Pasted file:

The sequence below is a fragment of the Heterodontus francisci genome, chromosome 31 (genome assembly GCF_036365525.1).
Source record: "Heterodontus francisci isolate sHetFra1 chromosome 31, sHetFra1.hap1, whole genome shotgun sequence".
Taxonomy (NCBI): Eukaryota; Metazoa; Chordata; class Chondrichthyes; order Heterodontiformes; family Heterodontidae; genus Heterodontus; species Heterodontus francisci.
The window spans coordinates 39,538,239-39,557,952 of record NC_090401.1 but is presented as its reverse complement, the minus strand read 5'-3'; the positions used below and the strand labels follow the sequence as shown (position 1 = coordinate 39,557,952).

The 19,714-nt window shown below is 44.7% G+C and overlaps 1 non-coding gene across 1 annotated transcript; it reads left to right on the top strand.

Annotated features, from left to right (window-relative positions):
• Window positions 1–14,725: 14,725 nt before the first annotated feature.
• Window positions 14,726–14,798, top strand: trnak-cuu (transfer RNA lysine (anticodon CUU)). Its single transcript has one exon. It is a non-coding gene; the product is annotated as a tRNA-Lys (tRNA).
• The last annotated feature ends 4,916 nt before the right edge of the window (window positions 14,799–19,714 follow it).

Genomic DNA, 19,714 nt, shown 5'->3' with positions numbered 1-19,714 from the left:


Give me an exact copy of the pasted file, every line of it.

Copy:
The sequence below is a fragment of the Heterodontus francisci genome, chromosome 31 (genome assembly GCF_036365525.1).
Source record: "Heterodontus francisci isolate sHetFra1 chromosome 31, sHetFra1.hap1, whole genome shotgun sequence".
Taxonomy (NCBI): Eukaryota; Metazoa; Chordata; class Chondrichthyes; order Heterodontiformes; family Heterodontidae; genus Heterodontus; species Heterodontus francisci.
The window spans coordinates 39,538,239-39,557,952 of record NC_090401.1 but is presented as its reverse complement, the minus strand read 5'-3'; the positions used below and the strand labels follow the sequence as shown (position 1 = coordinate 39,557,952).

The 19,714-nt window shown below is 44.7% G+C and overlaps 1 non-coding gene across 1 annotated transcript; it reads left to right on the top strand.

Annotated features, from left to right (window-relative positions):
• Window positions 1–14,725: 14,725 nt before the first annotated feature.
• Window positions 14,726–14,798, top strand: trnak-cuu (transfer RNA lysine (anticodon CUU)). Its single transcript has one exon. It is a non-coding gene; the product is annotated as a tRNA-Lys (tRNA).
• The last annotated feature ends 4,916 nt before the right edge of the window (window positions 14,799–19,714 follow it).

Genomic DNA, 19,714 nt, shown 5'->3' with positions numbered 1-19,714 from the left: